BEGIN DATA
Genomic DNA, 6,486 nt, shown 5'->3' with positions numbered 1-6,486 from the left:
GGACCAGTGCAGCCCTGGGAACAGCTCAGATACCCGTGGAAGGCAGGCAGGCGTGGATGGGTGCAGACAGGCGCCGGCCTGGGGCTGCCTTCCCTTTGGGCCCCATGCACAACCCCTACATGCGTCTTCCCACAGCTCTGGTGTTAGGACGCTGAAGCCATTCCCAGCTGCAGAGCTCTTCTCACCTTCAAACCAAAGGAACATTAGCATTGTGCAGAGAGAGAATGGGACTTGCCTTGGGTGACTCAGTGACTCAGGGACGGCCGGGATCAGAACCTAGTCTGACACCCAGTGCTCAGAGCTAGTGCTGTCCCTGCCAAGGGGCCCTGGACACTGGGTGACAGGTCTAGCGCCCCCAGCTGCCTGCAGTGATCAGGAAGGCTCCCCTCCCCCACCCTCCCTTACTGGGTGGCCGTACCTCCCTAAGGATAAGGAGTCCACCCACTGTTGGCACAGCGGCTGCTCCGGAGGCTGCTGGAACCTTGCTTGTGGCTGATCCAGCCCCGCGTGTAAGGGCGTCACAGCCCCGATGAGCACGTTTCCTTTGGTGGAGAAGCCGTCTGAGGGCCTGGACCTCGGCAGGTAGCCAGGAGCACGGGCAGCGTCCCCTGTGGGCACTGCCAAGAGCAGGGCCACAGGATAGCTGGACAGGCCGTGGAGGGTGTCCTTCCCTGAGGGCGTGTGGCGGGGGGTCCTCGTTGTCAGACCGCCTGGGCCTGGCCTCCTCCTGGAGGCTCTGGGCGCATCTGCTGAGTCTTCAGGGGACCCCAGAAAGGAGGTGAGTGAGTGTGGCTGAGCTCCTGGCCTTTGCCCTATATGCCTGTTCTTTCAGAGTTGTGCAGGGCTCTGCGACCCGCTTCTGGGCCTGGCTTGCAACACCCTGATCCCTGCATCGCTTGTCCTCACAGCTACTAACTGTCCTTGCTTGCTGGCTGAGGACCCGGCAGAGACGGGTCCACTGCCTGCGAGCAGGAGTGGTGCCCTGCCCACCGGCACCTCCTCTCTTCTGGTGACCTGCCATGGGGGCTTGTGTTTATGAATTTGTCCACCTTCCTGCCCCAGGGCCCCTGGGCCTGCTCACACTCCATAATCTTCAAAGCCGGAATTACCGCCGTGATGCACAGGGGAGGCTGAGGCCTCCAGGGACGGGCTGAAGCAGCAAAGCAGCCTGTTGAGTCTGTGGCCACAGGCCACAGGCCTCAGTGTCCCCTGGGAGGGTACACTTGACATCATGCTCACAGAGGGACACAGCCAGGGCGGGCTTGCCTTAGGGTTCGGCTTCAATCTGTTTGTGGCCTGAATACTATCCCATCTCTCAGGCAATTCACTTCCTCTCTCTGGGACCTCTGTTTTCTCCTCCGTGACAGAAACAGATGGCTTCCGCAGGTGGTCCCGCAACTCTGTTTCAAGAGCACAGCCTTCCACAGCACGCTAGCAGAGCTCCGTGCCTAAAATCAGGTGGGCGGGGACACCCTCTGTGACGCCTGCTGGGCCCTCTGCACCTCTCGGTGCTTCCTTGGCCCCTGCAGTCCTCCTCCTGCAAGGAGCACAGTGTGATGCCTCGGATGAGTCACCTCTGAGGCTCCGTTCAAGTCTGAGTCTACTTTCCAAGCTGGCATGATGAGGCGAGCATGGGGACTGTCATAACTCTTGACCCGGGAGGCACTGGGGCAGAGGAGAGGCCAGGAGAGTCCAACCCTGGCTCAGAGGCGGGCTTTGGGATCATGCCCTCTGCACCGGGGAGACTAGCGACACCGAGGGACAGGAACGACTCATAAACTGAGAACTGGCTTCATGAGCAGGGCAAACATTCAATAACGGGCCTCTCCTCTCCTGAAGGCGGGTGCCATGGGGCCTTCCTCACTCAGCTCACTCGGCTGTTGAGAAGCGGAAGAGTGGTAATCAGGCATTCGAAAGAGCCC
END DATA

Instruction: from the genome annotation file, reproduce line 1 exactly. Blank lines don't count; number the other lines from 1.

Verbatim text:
Genomic DNA, 6,486 nt, shown 5'->3' with positions numbered 1-6,486 from the left: